Thursday, December 06, 2007

Holiday blending

The "December dilemma" is pretty famous by now and it's in the news this morning. For those of us who don't practice any organized religion, it seems like there are two approaches to this time of year. There's the kind of unitarian approach — celebrate them all. (I heard someone who surely has no connection at all to Jewishness wish another such person Happy Chanukkah a couple of days ago.) As a pretty fundamentally secular person, I tend to ignore them all, save for some gift giving.

The former trend, I suppose, is embodied in some famous holiday blending. Maybe the case at hand is more of superblending, actually: Chrismahanukwanzakah, aka Chrismahanakwanzaka, Chrismahanakwanza, Chrismahanakwanzika. That seems like a limited set of options for the morphological and orthographic hurdles we're clearing here, yet if you type chrismahannukwanzakuh into google, you get
Did you mean: chrismahanukwanzakah
Yeah, exactly, that's what I meant. If you don't recall the term's history, it's originally from a commercial, Virgin Mobile from a few years ago. A quick overview is at wikipedia, here, but the real goodies, including the ads, can be seen here. It's only been mentioned a couple of times in passing on the Log, I think, where Ben Zimmer rightly noted (in a post about the short-lived holiday Abramoffukkah):
If there's such a thing as an overdetermined neologism, this is certainly an example of one.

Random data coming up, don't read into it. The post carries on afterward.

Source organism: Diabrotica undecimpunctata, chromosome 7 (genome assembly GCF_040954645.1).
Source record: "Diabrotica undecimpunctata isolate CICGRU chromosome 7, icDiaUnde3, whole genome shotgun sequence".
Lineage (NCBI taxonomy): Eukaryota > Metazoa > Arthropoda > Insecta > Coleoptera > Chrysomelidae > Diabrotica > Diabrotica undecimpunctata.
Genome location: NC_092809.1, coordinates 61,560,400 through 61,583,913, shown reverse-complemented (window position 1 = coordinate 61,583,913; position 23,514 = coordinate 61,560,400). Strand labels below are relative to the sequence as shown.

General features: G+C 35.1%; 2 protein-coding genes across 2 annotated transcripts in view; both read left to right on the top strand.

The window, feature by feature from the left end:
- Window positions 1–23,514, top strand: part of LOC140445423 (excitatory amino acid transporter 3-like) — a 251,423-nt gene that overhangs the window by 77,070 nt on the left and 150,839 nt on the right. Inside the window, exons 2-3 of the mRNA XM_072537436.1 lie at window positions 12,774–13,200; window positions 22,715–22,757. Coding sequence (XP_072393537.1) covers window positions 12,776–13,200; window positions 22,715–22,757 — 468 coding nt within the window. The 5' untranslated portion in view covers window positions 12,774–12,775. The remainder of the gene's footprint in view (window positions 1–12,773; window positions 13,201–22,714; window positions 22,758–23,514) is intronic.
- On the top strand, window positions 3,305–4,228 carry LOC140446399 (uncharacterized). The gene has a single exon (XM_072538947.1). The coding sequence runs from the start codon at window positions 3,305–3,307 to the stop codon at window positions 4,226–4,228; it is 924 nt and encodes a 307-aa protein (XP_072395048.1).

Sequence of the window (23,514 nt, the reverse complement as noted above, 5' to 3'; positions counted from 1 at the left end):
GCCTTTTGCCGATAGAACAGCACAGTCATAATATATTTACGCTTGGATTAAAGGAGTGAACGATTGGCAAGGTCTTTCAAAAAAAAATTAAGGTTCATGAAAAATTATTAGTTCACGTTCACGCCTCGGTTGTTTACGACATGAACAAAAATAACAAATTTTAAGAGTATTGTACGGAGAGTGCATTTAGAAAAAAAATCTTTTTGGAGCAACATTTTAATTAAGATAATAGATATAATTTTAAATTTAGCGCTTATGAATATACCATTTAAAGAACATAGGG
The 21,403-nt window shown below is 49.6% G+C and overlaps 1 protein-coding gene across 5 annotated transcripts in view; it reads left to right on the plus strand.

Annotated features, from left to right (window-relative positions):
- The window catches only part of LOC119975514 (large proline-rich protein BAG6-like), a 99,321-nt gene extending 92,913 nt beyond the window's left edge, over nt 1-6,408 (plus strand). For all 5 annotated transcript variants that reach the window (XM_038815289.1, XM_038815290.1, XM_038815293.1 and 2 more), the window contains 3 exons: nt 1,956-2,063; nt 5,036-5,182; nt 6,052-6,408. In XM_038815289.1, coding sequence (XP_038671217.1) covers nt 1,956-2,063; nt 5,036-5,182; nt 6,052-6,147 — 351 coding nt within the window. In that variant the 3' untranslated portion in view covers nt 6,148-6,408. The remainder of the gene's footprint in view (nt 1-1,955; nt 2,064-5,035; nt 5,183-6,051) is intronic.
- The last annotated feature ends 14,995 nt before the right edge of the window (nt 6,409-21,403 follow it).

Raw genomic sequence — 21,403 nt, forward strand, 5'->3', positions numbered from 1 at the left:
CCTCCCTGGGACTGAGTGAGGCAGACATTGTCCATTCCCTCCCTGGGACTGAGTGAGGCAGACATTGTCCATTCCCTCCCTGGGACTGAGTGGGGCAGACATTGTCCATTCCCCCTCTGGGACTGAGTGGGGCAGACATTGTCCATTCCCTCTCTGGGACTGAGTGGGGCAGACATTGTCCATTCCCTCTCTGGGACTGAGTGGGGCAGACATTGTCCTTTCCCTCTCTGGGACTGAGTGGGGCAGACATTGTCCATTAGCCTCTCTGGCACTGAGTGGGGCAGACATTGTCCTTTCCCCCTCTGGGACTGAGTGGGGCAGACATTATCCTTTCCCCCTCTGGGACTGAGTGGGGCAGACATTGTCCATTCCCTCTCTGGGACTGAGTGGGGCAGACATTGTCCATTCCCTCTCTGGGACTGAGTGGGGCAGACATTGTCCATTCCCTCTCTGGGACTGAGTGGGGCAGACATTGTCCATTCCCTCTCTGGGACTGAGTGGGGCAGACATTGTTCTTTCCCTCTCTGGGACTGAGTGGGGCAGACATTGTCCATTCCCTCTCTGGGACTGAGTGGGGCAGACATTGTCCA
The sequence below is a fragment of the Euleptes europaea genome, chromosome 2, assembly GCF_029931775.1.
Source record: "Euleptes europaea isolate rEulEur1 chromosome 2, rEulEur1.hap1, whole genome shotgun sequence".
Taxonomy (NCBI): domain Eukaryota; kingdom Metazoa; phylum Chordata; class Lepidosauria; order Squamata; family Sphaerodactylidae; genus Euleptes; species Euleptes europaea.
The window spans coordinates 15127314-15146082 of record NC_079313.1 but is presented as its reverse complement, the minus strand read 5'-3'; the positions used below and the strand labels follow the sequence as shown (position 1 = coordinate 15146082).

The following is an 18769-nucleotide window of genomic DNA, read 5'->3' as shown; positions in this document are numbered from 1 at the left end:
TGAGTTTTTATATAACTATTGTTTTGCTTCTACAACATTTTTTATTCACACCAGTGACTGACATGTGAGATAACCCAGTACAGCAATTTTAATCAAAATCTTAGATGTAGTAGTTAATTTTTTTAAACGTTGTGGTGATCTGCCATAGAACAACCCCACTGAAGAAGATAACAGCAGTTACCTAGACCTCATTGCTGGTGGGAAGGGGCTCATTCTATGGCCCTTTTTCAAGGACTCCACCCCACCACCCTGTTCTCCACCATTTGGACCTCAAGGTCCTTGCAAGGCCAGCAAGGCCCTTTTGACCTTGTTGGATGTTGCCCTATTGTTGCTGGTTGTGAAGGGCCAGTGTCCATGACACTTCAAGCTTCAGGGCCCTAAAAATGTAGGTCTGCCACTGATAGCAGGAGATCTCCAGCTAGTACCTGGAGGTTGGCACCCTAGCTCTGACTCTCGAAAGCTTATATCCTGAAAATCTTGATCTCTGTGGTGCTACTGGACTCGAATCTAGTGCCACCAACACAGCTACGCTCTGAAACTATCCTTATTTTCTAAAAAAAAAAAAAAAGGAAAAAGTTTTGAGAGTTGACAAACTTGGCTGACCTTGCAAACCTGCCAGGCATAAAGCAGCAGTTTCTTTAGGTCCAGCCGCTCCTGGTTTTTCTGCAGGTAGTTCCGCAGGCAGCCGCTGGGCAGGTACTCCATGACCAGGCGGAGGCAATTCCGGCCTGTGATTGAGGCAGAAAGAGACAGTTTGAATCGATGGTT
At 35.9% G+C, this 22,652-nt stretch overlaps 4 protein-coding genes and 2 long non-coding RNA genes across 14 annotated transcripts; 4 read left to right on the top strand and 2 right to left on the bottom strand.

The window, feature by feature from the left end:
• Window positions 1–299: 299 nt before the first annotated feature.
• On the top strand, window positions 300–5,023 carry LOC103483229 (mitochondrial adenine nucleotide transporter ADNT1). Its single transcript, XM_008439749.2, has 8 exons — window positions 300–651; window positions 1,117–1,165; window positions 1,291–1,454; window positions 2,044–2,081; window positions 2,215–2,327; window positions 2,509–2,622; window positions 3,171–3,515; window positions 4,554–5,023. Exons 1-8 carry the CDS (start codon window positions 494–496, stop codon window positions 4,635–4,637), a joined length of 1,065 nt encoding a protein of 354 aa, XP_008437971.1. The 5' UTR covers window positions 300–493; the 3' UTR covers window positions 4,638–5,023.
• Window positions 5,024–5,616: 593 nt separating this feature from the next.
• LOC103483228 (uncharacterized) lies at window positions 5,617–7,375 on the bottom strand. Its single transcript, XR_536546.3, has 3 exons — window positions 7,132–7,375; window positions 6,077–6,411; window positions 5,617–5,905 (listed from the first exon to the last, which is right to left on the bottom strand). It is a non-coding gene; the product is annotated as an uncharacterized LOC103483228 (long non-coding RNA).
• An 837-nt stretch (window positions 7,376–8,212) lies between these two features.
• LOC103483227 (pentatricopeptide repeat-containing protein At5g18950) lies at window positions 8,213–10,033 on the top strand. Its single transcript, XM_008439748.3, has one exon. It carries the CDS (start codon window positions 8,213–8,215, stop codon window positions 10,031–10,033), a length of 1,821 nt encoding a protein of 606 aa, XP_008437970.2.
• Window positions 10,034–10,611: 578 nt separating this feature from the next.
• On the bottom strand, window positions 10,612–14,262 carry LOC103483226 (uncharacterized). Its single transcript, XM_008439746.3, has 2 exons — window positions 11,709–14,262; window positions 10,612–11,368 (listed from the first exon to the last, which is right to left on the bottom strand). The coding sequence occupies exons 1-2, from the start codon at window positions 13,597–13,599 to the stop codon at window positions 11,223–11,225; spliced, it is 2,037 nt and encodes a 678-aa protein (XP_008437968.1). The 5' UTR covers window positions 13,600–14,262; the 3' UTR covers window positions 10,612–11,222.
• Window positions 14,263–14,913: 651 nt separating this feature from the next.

The latter trend is only slightly less commercially defined, Festivus from Seinfeld (see here, for example). A few years ago, Wisconsin governor Jim Doyle famously bought a festivus pole (here) and a big manufacturer of them is in Milwaukee (here). OK, you're thinking, no blending here. Well, festivus is presumably a pseudo-Latin neologism, but Doyle is adept at blending, although it takes us off-topic: Wisconsin's governor has the broadest budget veto powers in the nation, so that they can strike through any parts of the budget basically. Doyle has used that creatively, slicing out parts of sentences in the budget and creating entirely new sentences with those cuts. (Don't have a good example at hand, but they exist.)

But back to our topic: Chrismahanukwanzakah is hardly the only superblend around. More on that later.

1 comment:

Anonymous said...

Yes, that site has some pretty well-known people posing with their Festivus poles...very cool! And bravo to the governor for having a sense of humor. It really appears that Festivus is gaining traction as a holiday, all these years after Seinfeld went off the air. You can get cool Festivus stuff, even cards to send instead of Christmas cards. For the rest of us!